Barty, who earlier this week usurped Osaka at the top of the rankings, will begin life as world number one with a clash against China’s Zheng Saisai, before it really gets tough – she could then face two-time Major champion Svetlana Kuznetsova in the second round, and 2017 Wimbledon champion Garbine Muguruza in the third.
Also in a packed top quarter of the draw are 2013 junior champion Belinda Bencic, as well as last year’s two finalists, Angelique Kerber and Serena Williams.
Kerber and Williams, seeded fifth and eleventh respectively, could face each other in the fourth round on Manic Monday should both successfully navigate their way through the first week of the tournament.
Last year’s semi-finalist, Julia Goerges, could face a rematch against Williams in the third round, while 2004 champion Maria Sharapova is also in this part of the draw and could face Samantha Stosur in Round 2 and Kerber in the third.
The second quarter of the women’s draw is led by Dutch fourth seed Kiki Bertens, who begins against Mandy Minella, as well as 2014 finalist Eugenie Bouchard, former Major champions Sloane Stephens and Petra Kvitova, and local favourite Johanna Konta.
Bertens isn’t expected to be threatened until the quarter-finals, where she is seeded to face two-time Wimbledon champion Kvitova, whose major obstacles to the quarter-finals include 25th-seeded Amanda Anisimova (third round), as well as Stephens and Konta (fourth round).
Stephens and Konta are drawn to face off in the third round, which is two rounds earlier than when they met at Roland Garros earlier this month, where Sydney-born Brit prevailing there in straight sets.
Moving further down the draw now, where eighth seed Elina Svitolina will begin her quest for a maiden Grand Slam title against Australia’s Daria Gavrilova before possibly striking Greece’s Maria Sakkari in the third round, and then 12th seed Anastasija Sevastova in the fourth.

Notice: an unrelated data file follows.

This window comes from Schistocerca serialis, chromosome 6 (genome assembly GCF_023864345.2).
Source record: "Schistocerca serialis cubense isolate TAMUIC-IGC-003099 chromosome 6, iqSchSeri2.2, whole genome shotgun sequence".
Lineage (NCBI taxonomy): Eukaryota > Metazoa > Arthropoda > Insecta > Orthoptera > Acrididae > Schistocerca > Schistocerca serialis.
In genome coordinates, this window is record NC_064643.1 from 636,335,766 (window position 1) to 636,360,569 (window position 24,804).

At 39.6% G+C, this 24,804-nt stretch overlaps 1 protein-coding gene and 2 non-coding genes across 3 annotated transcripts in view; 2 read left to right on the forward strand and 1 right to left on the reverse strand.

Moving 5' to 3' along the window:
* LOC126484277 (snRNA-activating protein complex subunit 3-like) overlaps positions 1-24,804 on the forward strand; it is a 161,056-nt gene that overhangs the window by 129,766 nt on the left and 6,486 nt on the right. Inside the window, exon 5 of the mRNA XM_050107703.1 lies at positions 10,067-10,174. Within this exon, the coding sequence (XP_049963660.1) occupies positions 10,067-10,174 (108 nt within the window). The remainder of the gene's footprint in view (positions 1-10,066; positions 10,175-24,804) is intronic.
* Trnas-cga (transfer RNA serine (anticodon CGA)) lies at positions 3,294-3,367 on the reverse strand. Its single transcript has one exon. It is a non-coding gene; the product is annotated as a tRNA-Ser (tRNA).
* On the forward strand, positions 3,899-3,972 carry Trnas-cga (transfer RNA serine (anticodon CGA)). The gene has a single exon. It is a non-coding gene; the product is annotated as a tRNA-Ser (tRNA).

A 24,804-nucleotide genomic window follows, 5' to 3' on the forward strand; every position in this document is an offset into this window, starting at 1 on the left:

Third seed Karolina Pliskova is expected to await in the quarter-finals; the Czech former world number one is up against Zhu Lin in her first match and is projected to face Hsieh Su-wei in the third round, and French Open finalist Marketa Vondrousova in the last sixteen.
Former French Open champion Jelena Ostapenko is also in this part of the draw (up against Su-wei in her first match), as is former Olympic gold medalist Monica Puig, who could run into Pliskova in the second round.
Seventh seed Simona Halep and reigning Australian Open champion Naomi Osaka are the leading names in the bottom quarter of the draw, and both will face tricky opponents if they are to meet each other in the final eight.
Halep starts off against Aliaksandra Sasnovich, and is projected to face Russia’s Daria Kasatkina in the third round, though she could also face former world number one Victoria Azarenka there too.
This section also features a special clash between the youngest player in the draw and the oldest – with American qualifier Cori Gauff to come up against the legendary Venus Williams, who recently celebrated her 39th birthday and is showing no signs of slowing down (yet).
Tenth seed Aryna Sabalenka, who has battled poor form in 2019, will await the winner of that match, though she will need to get past 2017 semi-finalist Magdalena Rybarikova in her opener first.
At the bottom of the draw, second seed Osaka will start her bid for a third Grand Slam title against Yulia Putintseva, and will face some tricky obstacles on her path to the quarter-finals, with American Sofia Kenin and former world number one Caroline Wozniacki among the opponents she could face.
Kenin, who upset Serena Williams at the French Open, is up against Australia’s Astra Sharma while Wozniacki, who has also struggled in 2019, takes on Spain’s Sara Sorribes Tormo in her opening match.
Without any major upsets, the quarter-finals onwards could look like this:
 Ashleigh Barty (AUS) vs  Angelique Kerber (GER)
 Kiki Bertens (NED) vs  Petra Kvitova (CZE)
 Elina Svitolina (UKR) vs  Karolina Pliskova (CZE)
 Simona Halep (ROU) vs  Naomi Osaka (JPN)
 Ashleigh Barty (AUS) vs  Petra Kvitova (CZE)
 Karolina Pliskova (CZE) vs  Naomi Osaka (JPN)
Predicted championship outcome:  Petra Kvitova (CZE) defeats  Karolina Pliskova (CZE) in an all-Czech final.
Matches to watch on Day 1
 Novak Djokovic (SRB) vs Philipp Kohlschreiber (GER)
Thomas Fabbiano (ITA) vs  Stefanos Tsitsipas (GRE)
 Kevin Anderson (RSA) vs Pierre Hugues-Herbert (FRA)
Jiri Vesely (CZE) vs  Alexander Zverev (GER)
 Elina Svitolina (UKR) vs Daria Gavrilova (AUS)
 Simona Halep (ROU) vs Aliaksandra Sasnovich (BLR)
Alize Cornet (FRA) vs Victoria Azarenka (BLR)
 Madison Keys (USA) vs Luksika Kumkhum (THA)
Venus Williams (USA) vs Cori Gauff (USA)
Magdalena Rybarikova (SVK) vs  Aryna Sabalenka (BLR)
Yulia Putintseva (KAZ) vs  Naomi Osaka (JPN)